Princess of Wales Diana Biography
Born: July 1, 1961
Died: August 31, 1997
Lady Diana Frances Spencer married Prince Charles (1948–) in 1981 and became Princess of Wales. Retaining her title and her popularity after the royal couple divorced in 1996, Diana continued her charitable work. She died in a tragic car accident in 1997.
Quiet and reserved
Diana Frances Spencer was born on July 1, 1961, in Norfolk, England, the third of the Lord and Lady Althorp's four children. She grew up next door to the royal family's Sandringham estate. One of Diana's playmates was Prince Andrew, Charles's brother. Diana's mother, the Honorable Frances Shand-Kydd, was the daughter of a wealthy Anglo-Irish baron. Diana's father, the Viscount Althorp, who became an earl in 1975, was a direct descendant of King Charles II (1630–1685).
Diana, a quiet and reserved child, had a happy home life until she was eight years old, when her parents went through a bitter divorce. Her father won custody of the children. Diana's academic career was unremarkable. She was tutored at home until age nine, when she was sent to Riddlesworth Hall in Norfolk. At the age of twelve, Diana began attending the exclusive West Heath School in Sevenoaks, Kent, England. After failing to pass two exams she left West Heath at the age of sixteen. Her father then sent her to a Swiss school, but she quickly became homesick and returned to Norfolk. She hired herself out as a part-time cleaning woman for a while before finding work as a kindergarten teacher's assistant.
The girl next door
Although Prince Charles had known Diana almost all her life, he thought of her as a playmate for his younger brothers. He later dated Diana's older sister, Lady Sarah. Lady Sarah reintroduced Charles and Diana in 1977. "[Diana] taught him how to tap-dance on the terrace," a family friend once told McCall's. "He thought she was adorable … full of vitality (liveliness) and terribly sweet." Charles was struck by "what a very amusing and jolly and attractive 16-year-old she was," Time reported. Diana concluded that the prince was "pretty amazing."
However, Charles thought Diana was too young to consider as a marriage prospect and the romance didn't bloom for another three years. In July 1980 Diana visited the royal family's Balmoral Castle in Scotland to see her sister, Lady Jane, who was married to Robert Fellowes, the queen's assistant secretary. Once again Diana ran into Charles, and the two walked and fished together. Charles was quoted as saying in Time, "I began to realize what was going on in my mind and hers in particular." Diana was invited back in September. Soon afterward, reporters began to suspect the nature of her relationship with Charles and began to follow Diana constantly.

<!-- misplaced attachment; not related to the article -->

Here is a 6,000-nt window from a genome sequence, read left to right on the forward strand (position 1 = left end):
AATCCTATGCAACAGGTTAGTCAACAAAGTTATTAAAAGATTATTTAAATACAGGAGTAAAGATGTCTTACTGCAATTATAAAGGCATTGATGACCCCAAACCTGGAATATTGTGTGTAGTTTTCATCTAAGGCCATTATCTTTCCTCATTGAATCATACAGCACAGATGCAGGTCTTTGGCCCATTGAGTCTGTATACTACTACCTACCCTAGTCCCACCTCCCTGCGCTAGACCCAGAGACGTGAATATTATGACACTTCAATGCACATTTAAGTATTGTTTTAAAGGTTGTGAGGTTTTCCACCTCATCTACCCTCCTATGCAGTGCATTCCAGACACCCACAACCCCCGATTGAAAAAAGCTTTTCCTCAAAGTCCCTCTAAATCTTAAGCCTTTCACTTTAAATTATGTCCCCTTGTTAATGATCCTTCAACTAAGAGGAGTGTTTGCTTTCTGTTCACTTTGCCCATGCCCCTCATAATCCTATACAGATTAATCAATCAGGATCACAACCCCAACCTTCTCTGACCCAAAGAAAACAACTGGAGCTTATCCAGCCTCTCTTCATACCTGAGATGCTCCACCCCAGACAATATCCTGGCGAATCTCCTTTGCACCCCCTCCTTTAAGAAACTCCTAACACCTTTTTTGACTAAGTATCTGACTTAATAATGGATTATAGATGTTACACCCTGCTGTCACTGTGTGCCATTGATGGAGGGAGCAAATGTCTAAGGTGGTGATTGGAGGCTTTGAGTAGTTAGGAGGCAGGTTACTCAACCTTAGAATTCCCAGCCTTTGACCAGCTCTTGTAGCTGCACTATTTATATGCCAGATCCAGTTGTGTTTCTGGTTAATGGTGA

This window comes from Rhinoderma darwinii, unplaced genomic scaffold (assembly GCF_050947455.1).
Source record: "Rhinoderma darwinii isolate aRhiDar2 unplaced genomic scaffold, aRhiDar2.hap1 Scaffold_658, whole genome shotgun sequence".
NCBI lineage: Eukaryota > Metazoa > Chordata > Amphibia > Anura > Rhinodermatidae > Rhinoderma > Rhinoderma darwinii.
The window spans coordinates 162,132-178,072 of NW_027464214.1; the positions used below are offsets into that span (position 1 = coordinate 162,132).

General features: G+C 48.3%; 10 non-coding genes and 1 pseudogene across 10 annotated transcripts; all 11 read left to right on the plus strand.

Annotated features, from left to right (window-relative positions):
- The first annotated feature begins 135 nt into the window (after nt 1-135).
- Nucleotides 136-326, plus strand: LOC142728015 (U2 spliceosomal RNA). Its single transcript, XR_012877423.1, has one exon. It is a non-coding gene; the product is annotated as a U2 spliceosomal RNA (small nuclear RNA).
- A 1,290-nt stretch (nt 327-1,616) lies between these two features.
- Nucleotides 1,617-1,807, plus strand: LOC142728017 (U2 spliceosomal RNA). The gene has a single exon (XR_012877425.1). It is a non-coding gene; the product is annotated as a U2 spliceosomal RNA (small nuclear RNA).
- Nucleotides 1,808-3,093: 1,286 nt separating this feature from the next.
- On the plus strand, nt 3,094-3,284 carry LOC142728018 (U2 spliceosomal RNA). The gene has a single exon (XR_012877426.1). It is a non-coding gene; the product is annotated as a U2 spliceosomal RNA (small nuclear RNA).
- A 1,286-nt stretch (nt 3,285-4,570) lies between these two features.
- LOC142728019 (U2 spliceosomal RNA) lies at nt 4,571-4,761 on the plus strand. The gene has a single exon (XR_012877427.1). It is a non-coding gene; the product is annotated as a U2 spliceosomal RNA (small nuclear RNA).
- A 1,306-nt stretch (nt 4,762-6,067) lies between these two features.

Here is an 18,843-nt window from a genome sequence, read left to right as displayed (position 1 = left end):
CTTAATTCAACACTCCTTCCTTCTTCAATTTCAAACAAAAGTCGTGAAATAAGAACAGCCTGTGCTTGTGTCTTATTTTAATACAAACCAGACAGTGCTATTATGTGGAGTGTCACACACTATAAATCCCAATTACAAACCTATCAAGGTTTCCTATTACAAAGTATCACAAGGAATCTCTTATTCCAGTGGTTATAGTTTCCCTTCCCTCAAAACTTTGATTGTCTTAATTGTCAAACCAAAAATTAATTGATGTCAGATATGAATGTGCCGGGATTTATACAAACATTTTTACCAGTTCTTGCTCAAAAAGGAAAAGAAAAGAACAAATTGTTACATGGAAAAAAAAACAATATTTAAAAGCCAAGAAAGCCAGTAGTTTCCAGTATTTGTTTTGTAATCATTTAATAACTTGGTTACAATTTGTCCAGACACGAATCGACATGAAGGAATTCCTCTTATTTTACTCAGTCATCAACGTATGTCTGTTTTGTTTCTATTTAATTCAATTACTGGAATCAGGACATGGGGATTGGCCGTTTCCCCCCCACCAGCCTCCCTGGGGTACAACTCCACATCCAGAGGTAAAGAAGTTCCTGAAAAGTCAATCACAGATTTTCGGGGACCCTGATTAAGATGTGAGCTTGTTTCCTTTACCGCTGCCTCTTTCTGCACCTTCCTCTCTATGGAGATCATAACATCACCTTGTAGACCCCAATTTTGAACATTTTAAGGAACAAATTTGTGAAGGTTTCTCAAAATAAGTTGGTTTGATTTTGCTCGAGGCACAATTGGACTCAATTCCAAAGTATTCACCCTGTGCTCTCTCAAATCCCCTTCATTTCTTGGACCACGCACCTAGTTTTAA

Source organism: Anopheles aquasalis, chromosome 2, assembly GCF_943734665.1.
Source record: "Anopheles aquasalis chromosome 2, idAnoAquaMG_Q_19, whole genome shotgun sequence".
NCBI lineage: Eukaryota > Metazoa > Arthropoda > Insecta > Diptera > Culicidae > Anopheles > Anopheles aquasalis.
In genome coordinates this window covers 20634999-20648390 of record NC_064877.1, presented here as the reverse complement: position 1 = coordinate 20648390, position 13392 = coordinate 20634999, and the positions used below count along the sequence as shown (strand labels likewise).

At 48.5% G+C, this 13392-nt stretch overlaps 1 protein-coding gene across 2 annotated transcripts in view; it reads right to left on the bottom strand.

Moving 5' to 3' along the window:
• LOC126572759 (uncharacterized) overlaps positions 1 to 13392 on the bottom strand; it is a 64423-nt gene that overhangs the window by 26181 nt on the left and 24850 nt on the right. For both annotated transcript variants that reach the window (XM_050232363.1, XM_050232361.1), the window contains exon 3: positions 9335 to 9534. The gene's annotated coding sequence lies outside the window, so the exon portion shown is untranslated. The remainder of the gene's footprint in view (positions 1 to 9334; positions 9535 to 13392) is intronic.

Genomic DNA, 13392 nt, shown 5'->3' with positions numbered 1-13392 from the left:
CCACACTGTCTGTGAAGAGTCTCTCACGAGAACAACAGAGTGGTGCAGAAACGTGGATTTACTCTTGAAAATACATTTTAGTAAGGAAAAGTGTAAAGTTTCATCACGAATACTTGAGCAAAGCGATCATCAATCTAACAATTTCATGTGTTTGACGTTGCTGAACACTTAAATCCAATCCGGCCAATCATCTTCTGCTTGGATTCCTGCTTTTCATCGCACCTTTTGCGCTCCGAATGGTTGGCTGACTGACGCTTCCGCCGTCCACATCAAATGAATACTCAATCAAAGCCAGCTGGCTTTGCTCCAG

Charles proposed to Diana during dinner in his Buckingham Palace apartment in February 1981. Diana was the first British citizen to marry the heir to the throne since 1659. Since Diana was an Anglican, there were no legal obstacles to marry the man who, as king, would head the Church of England. In addition, a well-known saying soon made the rounds in the press: Diana had a history, but no past. This was very important to the royal family. Diana resigned her teaching post and moved into the palace's Clarence House with the Queen Mother, where she was instructed in how to conduct herself as a member of the royal family.
The Archbishop of Canterbury and twenty-five other members of the clergy took part in the wedding of Prince Charles and Lady Diana on July 29, 1981. There were twenty-five hundred people in the church, and a worldwide TV audience of about 750 million watched the ceremony under the dome of St. Paul's Cathedral. Five mounted military police officers led Diana in her glass coach from Clarence House to St. Paul's. Two million spectators—whose behavior was kept in check by 4,000 policemen and 2,228 soldiers—jammed the processional route.
Life as a princess
The public loved Diana, and after the wedding her life became an endless round of public appearances, with 170 official engagements during the first year alone. In their first seven years of marriage, the Prince and Princess of Wales made official visits to nineteen countries and held hundreds of handshaking sessions. Their first son, Prince William, nicknamed Wills, was born in June of 1982. Their second son, Harry, was born two years later in September of 1984. The boys were sometimes referred to as "the heir and the spare." Diana was said to be a caring mother, trying to raise the children as normally as possible.